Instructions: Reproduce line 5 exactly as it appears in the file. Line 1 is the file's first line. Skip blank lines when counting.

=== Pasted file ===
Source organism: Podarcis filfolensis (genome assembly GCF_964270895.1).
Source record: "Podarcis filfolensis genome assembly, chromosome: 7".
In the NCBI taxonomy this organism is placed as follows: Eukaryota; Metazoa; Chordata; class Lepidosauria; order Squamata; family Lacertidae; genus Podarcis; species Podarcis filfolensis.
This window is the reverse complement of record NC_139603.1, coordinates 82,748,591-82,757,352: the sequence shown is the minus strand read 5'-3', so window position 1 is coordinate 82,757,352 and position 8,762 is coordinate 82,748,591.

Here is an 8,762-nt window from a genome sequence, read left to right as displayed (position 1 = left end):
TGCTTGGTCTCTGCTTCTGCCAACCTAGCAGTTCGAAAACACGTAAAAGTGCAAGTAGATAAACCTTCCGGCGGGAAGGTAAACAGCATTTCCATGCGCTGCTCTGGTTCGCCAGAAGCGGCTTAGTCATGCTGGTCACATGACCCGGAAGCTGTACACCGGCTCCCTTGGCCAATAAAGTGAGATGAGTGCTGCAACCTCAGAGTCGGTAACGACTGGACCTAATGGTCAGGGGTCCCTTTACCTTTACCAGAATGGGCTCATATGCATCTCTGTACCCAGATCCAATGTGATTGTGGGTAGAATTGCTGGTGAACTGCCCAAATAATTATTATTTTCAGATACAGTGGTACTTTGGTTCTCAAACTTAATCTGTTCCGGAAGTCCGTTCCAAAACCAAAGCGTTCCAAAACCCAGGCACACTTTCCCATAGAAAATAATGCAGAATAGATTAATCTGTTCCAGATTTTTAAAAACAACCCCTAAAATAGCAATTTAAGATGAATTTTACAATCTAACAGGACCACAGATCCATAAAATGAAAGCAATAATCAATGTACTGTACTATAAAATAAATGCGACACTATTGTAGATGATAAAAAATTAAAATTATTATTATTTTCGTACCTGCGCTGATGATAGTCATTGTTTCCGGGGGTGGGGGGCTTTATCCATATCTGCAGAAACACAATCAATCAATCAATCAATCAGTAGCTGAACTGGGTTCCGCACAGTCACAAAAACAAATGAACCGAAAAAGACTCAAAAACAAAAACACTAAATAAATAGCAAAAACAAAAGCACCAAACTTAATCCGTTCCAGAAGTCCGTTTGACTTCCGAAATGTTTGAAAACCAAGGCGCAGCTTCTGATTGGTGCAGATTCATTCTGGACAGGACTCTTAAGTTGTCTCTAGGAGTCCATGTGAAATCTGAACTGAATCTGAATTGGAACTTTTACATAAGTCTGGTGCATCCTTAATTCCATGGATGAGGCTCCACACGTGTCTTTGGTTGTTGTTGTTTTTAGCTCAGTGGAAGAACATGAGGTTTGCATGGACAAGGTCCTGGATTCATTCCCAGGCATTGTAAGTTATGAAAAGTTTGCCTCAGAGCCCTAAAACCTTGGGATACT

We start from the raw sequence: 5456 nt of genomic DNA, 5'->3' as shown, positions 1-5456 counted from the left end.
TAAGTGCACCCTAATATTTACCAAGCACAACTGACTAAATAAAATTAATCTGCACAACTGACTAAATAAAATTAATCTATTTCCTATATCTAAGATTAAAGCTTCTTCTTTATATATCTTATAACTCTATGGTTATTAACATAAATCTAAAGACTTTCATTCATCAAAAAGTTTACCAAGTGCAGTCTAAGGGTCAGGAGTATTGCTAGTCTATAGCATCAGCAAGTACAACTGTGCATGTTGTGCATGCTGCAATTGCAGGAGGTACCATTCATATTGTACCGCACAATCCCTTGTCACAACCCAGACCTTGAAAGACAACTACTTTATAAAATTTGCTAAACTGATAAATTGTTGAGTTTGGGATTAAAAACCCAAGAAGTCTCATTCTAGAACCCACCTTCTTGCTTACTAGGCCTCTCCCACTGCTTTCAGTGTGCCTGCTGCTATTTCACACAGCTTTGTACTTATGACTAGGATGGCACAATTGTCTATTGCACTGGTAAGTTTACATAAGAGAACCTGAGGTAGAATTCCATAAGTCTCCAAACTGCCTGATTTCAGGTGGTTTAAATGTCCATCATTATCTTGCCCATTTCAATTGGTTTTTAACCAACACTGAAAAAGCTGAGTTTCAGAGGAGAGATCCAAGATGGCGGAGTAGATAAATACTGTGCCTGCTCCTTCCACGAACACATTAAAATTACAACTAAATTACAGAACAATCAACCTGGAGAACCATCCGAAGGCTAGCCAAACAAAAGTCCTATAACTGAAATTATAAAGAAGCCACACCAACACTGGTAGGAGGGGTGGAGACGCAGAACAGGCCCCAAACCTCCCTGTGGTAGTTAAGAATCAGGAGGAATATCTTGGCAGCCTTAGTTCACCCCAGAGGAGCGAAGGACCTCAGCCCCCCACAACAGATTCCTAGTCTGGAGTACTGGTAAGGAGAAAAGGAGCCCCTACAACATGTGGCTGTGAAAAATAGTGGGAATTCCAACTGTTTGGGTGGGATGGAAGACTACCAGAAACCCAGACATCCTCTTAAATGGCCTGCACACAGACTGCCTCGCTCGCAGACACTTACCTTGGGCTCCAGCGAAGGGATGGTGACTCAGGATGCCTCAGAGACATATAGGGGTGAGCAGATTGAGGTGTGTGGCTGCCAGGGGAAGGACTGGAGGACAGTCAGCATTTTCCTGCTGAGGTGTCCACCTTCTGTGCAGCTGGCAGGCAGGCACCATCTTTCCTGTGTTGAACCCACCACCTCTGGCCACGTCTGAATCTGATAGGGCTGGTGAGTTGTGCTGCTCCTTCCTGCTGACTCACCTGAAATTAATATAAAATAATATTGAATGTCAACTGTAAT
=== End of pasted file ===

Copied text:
Here is an 8,762-nt window from a genome sequence, read left to right as displayed (position 1 = left end):